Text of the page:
CreaSolv® Demonstration plant for Plastic Packaging Waste – Lober (2018)

In order to protect sensitive and high-value products from the food and consumer2018.11 WRAP 02 pack.waste goods segment, today plastic packaging systems have to meet high requirements and they increasingly consist of complex packaging composite constructions e.g. multi-layer plastic films. These often used multi-layer laminates made of polyethylene/polyamide (PE/PA) and polypropylene/polyethylene terephthalate (PP/PET) are  “not recyclable” according to the present state of the art, because existing processing facilities can only treat packaging waste made from one single polymer. The CreaSolv® Process offers a solution to the issue that multi-layer laminates from household waste can only be incinerated and therefore the German Federal Ministry of Education and Research (BMBF) supports the Circular Packaging1) project with 3.12 Million Euro.

The CreaSolv® Process has been especially developed for composite separation of multilayer laminates. Because of the previous focus on incineration of plastic waste there neither existed a need for nor an interest in commercializing such a technology in Germany or in the EU, especially as this would require higher investment than the today practiced “regranulation” (shredding – extruding – granulating) of single polymers. It was Germany inventing the so-called “Heating Value Clause” (valid until June 2017), that created equal status to incineration and recycling, thus levering the EU Waste Hierarchy and creating false incentives; and additionally there was the export to China.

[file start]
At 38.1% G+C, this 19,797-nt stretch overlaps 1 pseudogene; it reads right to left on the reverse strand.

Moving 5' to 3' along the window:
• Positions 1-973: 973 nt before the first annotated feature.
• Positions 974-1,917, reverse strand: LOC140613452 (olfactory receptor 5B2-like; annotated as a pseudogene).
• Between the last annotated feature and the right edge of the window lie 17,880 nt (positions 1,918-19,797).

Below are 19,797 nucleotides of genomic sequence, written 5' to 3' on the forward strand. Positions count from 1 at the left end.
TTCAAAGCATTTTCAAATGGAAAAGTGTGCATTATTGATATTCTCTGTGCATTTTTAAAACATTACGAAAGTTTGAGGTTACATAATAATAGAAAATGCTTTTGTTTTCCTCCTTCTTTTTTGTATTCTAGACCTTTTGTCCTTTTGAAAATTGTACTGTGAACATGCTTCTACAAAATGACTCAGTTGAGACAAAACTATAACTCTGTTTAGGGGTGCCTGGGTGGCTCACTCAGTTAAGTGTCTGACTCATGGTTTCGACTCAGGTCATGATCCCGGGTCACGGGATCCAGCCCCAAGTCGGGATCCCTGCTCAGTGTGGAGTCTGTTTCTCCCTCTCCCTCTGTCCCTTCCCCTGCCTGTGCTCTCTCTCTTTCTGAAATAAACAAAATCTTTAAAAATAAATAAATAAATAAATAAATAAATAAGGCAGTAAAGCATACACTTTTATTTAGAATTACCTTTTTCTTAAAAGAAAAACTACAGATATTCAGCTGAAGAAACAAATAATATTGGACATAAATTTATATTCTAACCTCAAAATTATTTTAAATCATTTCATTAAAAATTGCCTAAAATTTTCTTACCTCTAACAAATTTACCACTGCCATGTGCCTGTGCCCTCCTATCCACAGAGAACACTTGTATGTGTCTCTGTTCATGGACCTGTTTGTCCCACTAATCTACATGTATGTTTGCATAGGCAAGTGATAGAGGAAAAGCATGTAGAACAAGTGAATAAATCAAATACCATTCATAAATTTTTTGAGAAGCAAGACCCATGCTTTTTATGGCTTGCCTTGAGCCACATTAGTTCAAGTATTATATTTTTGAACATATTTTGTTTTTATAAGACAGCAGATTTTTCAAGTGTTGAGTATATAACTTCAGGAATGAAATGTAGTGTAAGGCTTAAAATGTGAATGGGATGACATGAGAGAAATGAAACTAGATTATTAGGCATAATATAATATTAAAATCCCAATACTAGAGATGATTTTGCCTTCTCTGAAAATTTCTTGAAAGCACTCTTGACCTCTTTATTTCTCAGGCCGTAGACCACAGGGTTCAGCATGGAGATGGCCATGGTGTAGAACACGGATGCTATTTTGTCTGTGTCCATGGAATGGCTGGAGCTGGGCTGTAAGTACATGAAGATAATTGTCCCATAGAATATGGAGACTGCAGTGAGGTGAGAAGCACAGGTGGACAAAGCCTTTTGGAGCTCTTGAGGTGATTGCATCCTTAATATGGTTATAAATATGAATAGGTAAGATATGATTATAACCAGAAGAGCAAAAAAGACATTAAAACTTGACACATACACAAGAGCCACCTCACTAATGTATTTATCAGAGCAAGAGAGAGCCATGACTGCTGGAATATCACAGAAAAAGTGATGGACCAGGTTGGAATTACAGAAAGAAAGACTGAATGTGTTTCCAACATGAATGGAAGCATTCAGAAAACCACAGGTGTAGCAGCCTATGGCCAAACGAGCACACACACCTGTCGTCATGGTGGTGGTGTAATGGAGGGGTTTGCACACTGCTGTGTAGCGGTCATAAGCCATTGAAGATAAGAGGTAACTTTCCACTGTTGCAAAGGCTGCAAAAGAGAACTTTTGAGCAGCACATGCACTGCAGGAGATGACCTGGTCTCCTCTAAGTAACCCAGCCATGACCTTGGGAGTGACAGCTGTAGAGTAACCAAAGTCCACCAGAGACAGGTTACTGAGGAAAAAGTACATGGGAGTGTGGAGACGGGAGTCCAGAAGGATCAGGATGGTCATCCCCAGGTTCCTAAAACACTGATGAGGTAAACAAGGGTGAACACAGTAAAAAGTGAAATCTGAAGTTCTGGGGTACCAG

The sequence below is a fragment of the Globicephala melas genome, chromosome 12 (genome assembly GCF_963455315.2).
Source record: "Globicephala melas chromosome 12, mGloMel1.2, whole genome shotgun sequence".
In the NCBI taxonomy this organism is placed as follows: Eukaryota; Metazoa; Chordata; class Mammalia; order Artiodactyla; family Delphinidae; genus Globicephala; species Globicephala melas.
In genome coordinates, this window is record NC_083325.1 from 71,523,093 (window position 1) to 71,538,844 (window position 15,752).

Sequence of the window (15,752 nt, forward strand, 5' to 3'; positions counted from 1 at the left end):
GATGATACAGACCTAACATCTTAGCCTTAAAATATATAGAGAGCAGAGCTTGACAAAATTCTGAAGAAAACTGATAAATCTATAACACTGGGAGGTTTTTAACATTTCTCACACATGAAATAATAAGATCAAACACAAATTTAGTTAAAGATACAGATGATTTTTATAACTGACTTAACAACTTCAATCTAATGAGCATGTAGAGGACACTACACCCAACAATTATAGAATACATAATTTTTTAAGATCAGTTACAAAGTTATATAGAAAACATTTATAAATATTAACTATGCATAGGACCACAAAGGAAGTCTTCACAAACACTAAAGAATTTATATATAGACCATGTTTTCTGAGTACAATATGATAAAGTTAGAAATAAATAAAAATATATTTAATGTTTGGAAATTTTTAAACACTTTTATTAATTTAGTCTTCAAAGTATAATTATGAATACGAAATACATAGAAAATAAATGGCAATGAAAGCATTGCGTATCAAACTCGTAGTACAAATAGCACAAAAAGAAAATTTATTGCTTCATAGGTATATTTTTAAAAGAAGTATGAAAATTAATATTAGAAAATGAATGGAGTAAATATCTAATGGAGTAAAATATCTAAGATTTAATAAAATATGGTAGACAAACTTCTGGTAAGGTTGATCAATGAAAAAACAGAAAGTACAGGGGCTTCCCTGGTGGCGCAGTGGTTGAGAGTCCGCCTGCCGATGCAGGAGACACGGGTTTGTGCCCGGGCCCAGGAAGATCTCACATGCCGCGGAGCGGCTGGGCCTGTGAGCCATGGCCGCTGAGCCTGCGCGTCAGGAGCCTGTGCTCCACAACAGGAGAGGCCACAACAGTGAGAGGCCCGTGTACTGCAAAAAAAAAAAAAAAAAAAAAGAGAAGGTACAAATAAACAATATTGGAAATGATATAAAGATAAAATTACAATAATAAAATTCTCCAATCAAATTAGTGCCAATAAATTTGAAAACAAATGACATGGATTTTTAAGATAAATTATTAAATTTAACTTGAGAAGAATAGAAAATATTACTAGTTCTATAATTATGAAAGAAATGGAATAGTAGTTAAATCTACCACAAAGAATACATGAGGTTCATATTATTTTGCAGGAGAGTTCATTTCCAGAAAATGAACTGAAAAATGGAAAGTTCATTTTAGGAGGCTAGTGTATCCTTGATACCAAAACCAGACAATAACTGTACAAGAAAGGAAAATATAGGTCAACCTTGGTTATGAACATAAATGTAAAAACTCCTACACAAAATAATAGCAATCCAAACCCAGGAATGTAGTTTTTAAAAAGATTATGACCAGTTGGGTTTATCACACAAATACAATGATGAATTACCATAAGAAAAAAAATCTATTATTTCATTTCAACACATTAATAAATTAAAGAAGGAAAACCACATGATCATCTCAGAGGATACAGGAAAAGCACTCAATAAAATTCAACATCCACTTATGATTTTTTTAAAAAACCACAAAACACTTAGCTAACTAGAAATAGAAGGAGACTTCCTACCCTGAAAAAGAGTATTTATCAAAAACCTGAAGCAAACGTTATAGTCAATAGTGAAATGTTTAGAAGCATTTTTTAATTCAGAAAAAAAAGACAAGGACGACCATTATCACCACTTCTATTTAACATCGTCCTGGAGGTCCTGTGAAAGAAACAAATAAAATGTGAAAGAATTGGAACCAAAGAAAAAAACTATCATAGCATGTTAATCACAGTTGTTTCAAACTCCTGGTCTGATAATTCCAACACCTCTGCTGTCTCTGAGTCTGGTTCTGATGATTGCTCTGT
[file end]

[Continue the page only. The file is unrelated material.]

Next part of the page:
At a very early stage Unilever was already attracted by the CreaSolv® Process, because the dealing with plastic waste as practiced in industrial countries is not practical and does not promise success in regions like Asia. The litter of plastic waste into the Oceans is in this region the largest and action is required, if the aim for a Circular Economy is meant seriously.
After several years development work with Fraunhofer IVV and CreaCycle the first CreaSolv® Pilot plant for Polythylene Sachet Recycling2) was put into operation in Indonesia in November 2018. This plant has Level TLR 5 (Technology Readiness Level3)) and there exist solid data on the quality of polyolefin recyclates produced from multi-layer packaging.

The project Circular Packaging runs from 01 November 2018 until 31 October 2021 and aims to demonstrate the economic efficiency and the potential of this technology in Germany in 3 project stages:

  1. Phase 1 – Construction of a completely connected pilot plant with a capacity of 5m3 plastic waste per day at the premises of Lober GmbH & Co. Abfallentsorgungs KG.
    The objective is the high-value material recovery of polyolefins (PE and PP) from plastic waste streams with a high proportion of multi-layer packaging laminates, which are actually incinerated with energy recovery.
    Test the plant in a continuous operation in order to prove the economic viability and raw-material efficiency of the process.
  2. Phase 2 – Up-scaling by factor 15 to an industrial demonstration plant.
  3. Phase 3 – Operation of the demonstration plant